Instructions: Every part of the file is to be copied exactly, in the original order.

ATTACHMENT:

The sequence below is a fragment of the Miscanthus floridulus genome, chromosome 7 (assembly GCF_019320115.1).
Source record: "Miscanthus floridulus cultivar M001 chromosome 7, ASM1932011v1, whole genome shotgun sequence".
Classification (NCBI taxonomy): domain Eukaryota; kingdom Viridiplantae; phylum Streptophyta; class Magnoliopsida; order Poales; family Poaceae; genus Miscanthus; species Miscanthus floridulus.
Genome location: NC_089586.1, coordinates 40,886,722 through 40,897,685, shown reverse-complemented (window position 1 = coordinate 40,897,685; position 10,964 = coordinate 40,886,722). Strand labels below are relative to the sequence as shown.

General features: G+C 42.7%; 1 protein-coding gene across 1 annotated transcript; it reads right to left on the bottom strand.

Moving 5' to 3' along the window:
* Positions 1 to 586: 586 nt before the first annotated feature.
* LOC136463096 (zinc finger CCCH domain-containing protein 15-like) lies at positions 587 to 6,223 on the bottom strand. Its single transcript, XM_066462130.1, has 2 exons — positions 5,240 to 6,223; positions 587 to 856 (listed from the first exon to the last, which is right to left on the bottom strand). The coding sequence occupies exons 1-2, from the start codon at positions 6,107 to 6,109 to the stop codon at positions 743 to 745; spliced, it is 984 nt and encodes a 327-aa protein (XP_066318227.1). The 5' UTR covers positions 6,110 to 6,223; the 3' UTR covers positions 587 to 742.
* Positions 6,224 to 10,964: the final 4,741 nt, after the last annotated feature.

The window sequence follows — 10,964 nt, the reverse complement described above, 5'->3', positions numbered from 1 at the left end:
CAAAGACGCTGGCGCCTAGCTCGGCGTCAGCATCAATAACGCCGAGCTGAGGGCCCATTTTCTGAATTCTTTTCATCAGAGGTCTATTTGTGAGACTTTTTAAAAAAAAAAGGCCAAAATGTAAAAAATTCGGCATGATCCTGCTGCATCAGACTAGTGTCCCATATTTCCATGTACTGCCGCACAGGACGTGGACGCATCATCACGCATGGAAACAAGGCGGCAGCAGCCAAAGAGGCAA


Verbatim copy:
The sequence below is a fragment of the Miscanthus floridulus genome, chromosome 7 (assembly GCF_019320115.1).
Source record: "Miscanthus floridulus cultivar M001 chromosome 7, ASM1932011v1, whole genome shotgun sequence".
Classification (NCBI taxonomy): domain Eukaryota; kingdom Viridiplantae; phylum Streptophyta; class Magnoliopsida; order Poales; family Poaceae; genus Miscanthus; species Miscanthus floridulus.
Genome location: NC_089586.1, coordinates 40,886,722 through 40,897,685, shown reverse-complemented (window position 1 = coordinate 40,897,685; position 10,964 = coordinate 40,886,722). Strand labels below are relative to the sequence as shown.

General features: G+C 42.7%; 1 protein-coding gene across 1 annotated transcript; it reads right to left on the bottom strand.

Moving 5' to 3' along the window:
* Positions 1 to 586: 586 nt before the first annotated feature.
* LOC136463096 (zinc finger CCCH domain-containing protein 15-like) lies at positions 587 to 6,223 on the bottom strand. Its single transcript, XM_066462130.1, has 2 exons — positions 5,240 to 6,223; positions 587 to 856 (listed from the first exon to the last, which is right to left on the bottom strand). The coding sequence occupies exons 1-2, from the start codon at positions 6,107 to 6,109 to the stop codon at positions 743 to 745; spliced, it is 984 nt and encodes a 327-aa protein (XP_066318227.1). The 5' UTR covers positions 6,110 to 6,223; the 3' UTR covers positions 587 to 742.
* Positions 6,224 to 10,964: the final 4,741 nt, after the last annotated feature.

The window sequence follows — 10,964 nt, the reverse complement described above, 5'->3', positions numbered from 1 at the left end:
CAAAGACGCTGGCGCCTAGCTCGGCGTCAGCATCAATAACGCCGAGCTGAGGGCCCATTTTCTGAATTCTTTTCATCAGAGGTCTATTTGTGAGACTTTTTAAAAAAAAAAGGCCAAAATGTAAAAAATTCGGCATGATCCTGCTGCATCAGACTAGTGTCCCATATTTCCATGTACTGCCGCACAGGACGTGGACGCATCATCACGCATGGAAACAAGGCGGCAGCAGCCAAAGAGGCAA